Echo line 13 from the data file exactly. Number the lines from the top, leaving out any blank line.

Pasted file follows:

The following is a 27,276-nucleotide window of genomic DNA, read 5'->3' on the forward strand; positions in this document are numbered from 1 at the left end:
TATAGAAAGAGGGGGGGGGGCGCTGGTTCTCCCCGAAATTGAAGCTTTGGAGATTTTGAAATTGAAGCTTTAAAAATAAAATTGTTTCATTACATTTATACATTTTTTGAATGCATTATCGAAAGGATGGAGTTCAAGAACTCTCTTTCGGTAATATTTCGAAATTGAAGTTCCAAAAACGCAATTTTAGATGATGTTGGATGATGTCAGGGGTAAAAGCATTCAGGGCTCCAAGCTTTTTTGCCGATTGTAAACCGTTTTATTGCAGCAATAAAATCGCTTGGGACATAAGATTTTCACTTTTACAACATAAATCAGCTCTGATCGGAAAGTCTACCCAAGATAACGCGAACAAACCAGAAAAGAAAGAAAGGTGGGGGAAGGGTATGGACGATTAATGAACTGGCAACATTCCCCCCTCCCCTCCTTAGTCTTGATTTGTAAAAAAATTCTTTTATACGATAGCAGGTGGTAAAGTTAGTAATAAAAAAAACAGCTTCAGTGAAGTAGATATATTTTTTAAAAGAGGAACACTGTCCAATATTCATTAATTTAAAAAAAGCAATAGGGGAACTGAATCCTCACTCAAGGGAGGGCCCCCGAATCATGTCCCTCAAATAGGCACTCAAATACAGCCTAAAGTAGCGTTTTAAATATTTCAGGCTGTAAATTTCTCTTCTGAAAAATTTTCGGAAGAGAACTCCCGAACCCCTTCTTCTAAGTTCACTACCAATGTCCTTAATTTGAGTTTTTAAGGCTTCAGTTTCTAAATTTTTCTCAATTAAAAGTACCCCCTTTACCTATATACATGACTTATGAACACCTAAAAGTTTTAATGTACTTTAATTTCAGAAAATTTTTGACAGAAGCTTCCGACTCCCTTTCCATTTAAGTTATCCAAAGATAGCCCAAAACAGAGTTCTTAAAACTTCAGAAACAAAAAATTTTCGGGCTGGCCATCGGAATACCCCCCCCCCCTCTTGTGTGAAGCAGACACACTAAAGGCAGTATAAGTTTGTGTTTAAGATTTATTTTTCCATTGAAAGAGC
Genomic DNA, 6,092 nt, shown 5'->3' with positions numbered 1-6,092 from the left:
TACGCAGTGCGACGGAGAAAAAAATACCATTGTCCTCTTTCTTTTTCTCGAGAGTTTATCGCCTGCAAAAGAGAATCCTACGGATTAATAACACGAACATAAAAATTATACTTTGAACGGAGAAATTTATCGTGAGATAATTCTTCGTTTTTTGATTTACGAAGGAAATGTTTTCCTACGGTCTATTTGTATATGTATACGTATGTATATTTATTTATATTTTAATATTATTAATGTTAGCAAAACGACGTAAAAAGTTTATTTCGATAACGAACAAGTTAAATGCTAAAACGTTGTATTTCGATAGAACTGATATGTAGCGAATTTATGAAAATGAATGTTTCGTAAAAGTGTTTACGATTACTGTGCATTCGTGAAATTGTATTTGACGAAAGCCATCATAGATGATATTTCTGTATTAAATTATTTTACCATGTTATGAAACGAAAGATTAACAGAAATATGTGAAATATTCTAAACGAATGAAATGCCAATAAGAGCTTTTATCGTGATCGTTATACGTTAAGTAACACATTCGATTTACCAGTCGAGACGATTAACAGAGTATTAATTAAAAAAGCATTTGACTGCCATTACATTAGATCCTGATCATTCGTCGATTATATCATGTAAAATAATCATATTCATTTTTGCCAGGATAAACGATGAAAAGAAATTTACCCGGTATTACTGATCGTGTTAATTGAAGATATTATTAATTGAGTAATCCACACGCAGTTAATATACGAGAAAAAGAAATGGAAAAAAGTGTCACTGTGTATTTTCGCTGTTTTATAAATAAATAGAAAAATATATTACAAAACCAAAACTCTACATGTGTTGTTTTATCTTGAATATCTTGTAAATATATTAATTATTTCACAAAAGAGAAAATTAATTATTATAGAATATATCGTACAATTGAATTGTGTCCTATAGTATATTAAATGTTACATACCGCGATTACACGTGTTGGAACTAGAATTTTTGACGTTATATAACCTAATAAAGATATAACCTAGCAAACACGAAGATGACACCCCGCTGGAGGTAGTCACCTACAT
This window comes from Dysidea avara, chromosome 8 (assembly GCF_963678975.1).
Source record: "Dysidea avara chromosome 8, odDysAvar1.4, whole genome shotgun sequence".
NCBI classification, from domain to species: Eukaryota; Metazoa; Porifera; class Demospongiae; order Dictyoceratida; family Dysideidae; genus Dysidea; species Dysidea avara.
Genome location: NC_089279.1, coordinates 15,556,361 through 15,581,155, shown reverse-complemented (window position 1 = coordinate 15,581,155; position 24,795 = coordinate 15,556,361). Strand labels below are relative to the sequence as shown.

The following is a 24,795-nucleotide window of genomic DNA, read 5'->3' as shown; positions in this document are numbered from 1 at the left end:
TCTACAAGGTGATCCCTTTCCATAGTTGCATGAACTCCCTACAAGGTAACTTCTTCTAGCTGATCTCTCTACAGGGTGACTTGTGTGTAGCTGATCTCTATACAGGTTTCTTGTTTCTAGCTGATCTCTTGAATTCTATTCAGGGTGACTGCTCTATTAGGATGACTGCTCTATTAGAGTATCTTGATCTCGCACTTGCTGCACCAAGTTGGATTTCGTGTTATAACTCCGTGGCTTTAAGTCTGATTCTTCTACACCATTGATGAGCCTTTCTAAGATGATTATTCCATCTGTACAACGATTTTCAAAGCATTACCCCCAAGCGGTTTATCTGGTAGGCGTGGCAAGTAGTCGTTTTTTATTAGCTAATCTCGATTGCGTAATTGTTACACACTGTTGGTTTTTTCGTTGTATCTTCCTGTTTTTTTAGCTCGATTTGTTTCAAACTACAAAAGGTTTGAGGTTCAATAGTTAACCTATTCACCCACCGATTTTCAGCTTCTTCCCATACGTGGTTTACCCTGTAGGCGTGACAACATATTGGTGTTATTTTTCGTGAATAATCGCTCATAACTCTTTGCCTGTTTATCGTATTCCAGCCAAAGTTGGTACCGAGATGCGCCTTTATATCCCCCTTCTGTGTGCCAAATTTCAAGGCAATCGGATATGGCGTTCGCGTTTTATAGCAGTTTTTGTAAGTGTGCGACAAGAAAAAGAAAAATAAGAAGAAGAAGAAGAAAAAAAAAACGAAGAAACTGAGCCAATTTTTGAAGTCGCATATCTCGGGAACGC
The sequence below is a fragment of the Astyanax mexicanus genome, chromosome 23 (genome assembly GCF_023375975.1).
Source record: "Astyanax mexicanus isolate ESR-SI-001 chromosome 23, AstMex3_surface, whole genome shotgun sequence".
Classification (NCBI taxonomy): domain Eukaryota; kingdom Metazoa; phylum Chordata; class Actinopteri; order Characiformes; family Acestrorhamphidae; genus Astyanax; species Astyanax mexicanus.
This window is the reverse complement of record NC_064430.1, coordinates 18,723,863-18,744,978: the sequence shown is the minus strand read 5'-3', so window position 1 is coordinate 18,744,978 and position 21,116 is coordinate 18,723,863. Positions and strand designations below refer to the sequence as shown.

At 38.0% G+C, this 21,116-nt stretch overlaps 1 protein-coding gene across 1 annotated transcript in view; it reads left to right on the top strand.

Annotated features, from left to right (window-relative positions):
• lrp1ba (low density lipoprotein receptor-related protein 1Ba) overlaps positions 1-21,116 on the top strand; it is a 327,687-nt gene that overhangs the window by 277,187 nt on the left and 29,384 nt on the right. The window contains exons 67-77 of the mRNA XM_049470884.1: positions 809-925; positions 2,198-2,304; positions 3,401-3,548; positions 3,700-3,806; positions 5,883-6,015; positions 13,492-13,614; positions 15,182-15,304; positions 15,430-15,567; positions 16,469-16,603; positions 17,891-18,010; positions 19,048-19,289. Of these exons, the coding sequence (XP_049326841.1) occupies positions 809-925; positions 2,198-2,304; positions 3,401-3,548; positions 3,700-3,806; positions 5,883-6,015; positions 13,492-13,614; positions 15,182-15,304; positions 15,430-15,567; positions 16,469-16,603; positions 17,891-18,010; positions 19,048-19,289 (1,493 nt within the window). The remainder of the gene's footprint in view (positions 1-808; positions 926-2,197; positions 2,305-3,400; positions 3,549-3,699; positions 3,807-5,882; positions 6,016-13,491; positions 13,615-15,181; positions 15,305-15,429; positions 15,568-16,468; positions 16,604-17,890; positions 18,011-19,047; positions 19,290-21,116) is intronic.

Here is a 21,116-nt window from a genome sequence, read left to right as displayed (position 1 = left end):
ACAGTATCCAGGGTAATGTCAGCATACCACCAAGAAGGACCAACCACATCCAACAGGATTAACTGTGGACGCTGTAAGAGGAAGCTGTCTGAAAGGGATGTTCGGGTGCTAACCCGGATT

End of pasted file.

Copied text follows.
Classification (NCBI taxonomy): domain Eukaryota; kingdom Metazoa; phylum Chordata; class Actinopteri; order Characiformes; family Acestrorhamphidae; genus Astyanax; species Astyanax mexicanus.